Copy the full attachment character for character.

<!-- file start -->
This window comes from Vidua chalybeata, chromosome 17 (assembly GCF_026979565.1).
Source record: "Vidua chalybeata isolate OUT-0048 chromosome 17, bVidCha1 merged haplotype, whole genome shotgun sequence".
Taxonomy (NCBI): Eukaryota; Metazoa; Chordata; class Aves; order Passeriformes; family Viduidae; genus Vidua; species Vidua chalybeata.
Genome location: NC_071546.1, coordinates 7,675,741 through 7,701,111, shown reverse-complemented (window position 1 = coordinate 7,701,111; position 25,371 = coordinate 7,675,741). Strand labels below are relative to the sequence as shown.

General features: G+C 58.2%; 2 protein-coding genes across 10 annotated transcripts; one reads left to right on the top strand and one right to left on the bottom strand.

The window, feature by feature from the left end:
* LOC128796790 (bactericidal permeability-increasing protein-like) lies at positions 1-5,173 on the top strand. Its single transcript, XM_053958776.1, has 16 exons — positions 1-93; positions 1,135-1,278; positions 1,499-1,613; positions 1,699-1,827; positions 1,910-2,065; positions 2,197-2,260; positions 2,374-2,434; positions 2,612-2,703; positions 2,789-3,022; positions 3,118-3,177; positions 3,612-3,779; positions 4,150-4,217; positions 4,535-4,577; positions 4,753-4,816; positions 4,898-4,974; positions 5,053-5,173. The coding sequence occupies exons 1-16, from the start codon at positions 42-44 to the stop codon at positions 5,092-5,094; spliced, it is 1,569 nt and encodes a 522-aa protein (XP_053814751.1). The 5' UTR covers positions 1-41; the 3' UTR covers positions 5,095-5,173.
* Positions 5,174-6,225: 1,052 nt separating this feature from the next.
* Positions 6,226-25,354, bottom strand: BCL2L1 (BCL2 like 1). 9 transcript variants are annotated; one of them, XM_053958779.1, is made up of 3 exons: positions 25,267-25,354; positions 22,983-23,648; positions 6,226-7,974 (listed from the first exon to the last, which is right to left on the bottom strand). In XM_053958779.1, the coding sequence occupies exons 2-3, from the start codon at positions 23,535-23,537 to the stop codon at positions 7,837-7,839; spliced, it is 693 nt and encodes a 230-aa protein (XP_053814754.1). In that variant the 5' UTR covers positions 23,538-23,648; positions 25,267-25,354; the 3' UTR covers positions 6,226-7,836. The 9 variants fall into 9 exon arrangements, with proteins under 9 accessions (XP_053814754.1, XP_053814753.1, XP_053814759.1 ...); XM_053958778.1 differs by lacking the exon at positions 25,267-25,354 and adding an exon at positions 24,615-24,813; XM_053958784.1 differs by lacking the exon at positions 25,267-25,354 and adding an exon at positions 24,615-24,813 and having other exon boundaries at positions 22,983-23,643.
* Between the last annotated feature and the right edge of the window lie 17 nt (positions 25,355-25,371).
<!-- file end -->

This window comes from Vidua chalybeata, chromosome 17 (assembly GCF_026979565.1).
Source record: "Vidua chalybeata isolate OUT-0048 chromosome 17, bVidCha1 merged haplotype, whole genome shotgun sequence".
Taxonomy (NCBI): Eukaryota; Metazoa; Chordata; class Aves; order Passeriformes; family Viduidae; genus Vidua; species Vidua chalybeata.
Genome location: NC_071546.1, coordinates 7,675,741 through 7,701,111, shown reverse-complemented (window position 1 = coordinate 7,701,111; position 25,371 = coordinate 7,675,741). Strand labels below are relative to the sequence as shown.

General features: G+C 58.2%; 2 protein-coding genes across 10 annotated transcripts; one reads left to right on the top strand and one right to left on the bottom strand.

The window, feature by feature from the left end:
* LOC128796790 (bactericidal permeability-increasing protein-like) lies at positions 1-5,173 on the top strand. Its single transcript, XM_053958776.1, has 16 exons — positions 1-93; positions 1,135-1,278; positions 1,499-1,613; positions 1,699-1,827; positions 1,910-2,065; positions 2,197-2,260; positions 2,374-2,434; positions 2,612-2,703; positions 2,789-3,022; positions 3,118-3,177; positions 3,612-3,779; positions 4,150-4,217; positions 4,535-4,577; positions 4,753-4,816; positions 4,898-4,974; positions 5,053-5,173. The coding sequence occupies exons 1-16, from the start codon at positions 42-44 to the stop codon at positions 5,092-5,094; spliced, it is 1,569 nt and encodes a 522-aa protein (XP_053814751.1). The 5' UTR covers positions 1-41; the 3' UTR covers positions 5,095-5,173.
* Positions 5,174-6,225: 1,052 nt separating this feature from the next.
* Positions 6,226-25,354, bottom strand: BCL2L1 (BCL2 like 1). 9 transcript variants are annotated; one of them, XM_053958779.1, is made up of 3 exons: positions 25,267-25,354; positions 22,983-23,648; positions 6,226-7,974 (listed from the first exon to the last, which is right to left on the bottom strand). In XM_053958779.1, the coding sequence occupies exons 2-3, from the start codon at positions 23,535-23,537 to the stop codon at positions 7,837-7,839; spliced, it is 693 nt and encodes a 230-aa protein (XP_053814754.1). In that variant the 5' UTR covers positions 23,538-23,648; positions 25,267-25,354; the 3' UTR covers positions 6,226-7,836. The 9 variants fall into 9 exon arrangements, with proteins under 9 accessions (XP_053814754.1, XP_053814753.1, XP_053814759.1 ...); XM_053958778.1 differs by lacking the exon at positions 25,267-25,354 and adding an exon at positions 24,615-24,813; XM_053958784.1 differs by lacking the exon at positions 25,267-25,354 and adding an exon at positions 24,615-24,813 and having other exon boundaries at positions 22,983-23,643.
* Between the last annotated feature and the right edge of the window lie 17 nt (positions 25,355-25,371).